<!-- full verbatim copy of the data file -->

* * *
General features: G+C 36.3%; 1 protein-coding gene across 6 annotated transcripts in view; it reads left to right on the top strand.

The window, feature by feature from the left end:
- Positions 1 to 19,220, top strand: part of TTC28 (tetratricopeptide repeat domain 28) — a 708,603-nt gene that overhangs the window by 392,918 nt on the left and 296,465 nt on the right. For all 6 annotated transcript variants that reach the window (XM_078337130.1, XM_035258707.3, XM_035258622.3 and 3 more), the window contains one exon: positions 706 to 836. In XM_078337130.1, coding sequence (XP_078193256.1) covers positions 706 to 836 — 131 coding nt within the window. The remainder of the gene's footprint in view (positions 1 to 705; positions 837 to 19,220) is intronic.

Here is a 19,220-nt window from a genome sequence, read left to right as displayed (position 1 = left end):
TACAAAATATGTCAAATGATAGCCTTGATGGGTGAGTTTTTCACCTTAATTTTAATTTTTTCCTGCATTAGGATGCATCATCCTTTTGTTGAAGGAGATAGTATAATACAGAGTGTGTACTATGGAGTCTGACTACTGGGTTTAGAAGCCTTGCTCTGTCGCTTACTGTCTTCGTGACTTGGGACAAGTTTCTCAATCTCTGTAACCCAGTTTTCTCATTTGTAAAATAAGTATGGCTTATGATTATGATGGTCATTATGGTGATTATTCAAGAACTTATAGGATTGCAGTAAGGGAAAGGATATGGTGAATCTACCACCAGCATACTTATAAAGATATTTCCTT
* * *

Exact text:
General features: G+C 36.3%; 1 protein-coding gene across 6 annotated transcripts in view; it reads left to right on the top strand.

The window, feature by feature from the left end:
- Positions 1 to 19,220, top strand: part of TTC28 (tetratricopeptide repeat domain 28) — a 708,603-nt gene that overhangs the window by 392,918 nt on the left and 296,465 nt on the right. For all 6 annotated transcript variants that reach the window (XM_078337130.1, XM_035258707.3, XM_035258622.3 and 3 more), the window contains one exon: positions 706 to 836. In XM_078337130.1, coding sequence (XP_078193256.1) covers positions 706 to 836 — 131 coding nt within the window. The remainder of the gene's footprint in view (positions 1 to 705; positions 837 to 19,220) is intronic.

Here is a 19,220-nt window from a genome sequence, read left to right as displayed (position 1 = left end):
TACAAAATATGTCAAATGATAGCCTTGATGGGTGAGTTTTTCACCTTAATTTTAATTTTTTCCTGCATTAGGATGCATCATCCTTTTGTTGAAGGAGATAGTATAATACAGAGTGTGTACTATGGAGTCTGACTACTGGGTTTAGAAGCCTTGCTCTGTCGCTTACTGTCTTCGTGACTTGGGACAAGTTTCTCAATCTCTGTAACCCAGTTTTCTCATTTGTAAAATAAGTATGGCTTATGATTATGATGGTCATTATGGTGATTATTCAAGAACTTATAGGATTGCAGTAAGGGAAAGGATATGGTGAATCTACCACCAGCATACTTATAAAGATATTTCCTT